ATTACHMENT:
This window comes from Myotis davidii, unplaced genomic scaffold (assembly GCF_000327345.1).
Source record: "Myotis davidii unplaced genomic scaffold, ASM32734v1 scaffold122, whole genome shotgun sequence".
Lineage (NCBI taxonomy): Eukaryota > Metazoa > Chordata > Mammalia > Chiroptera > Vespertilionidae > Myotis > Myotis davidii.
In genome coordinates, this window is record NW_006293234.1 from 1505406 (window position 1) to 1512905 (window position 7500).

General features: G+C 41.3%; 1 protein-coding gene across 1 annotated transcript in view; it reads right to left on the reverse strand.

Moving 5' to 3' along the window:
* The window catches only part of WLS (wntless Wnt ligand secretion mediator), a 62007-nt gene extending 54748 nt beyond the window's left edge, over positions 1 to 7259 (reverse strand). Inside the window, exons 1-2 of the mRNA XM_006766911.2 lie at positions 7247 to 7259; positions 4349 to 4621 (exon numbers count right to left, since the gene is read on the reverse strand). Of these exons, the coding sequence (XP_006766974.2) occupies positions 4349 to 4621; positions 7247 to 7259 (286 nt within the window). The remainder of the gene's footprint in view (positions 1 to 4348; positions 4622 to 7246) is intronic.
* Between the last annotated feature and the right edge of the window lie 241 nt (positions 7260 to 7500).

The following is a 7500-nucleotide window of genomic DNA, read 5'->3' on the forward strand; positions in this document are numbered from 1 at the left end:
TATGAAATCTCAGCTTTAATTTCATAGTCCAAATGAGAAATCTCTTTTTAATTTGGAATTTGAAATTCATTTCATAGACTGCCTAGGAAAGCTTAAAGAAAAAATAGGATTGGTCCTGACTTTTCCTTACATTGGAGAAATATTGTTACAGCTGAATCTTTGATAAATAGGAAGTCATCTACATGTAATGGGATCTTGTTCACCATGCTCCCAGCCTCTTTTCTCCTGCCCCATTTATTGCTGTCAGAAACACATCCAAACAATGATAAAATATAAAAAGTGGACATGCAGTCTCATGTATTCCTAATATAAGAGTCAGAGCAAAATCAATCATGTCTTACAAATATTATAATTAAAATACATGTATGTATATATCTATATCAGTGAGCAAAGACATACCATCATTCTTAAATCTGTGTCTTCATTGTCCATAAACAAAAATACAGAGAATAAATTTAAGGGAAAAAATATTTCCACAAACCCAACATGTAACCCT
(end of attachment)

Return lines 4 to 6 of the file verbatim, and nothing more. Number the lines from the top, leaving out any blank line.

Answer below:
In genome coordinates, this window is record NW_006293234.1 from 1505406 (window position 1) to 1512905 (window position 7500).

General features: G+C 41.3%; 1 protein-coding gene across 1 annotated transcript in view; it reads right to left on the reverse strand.

Moving 5' to 3' along the window: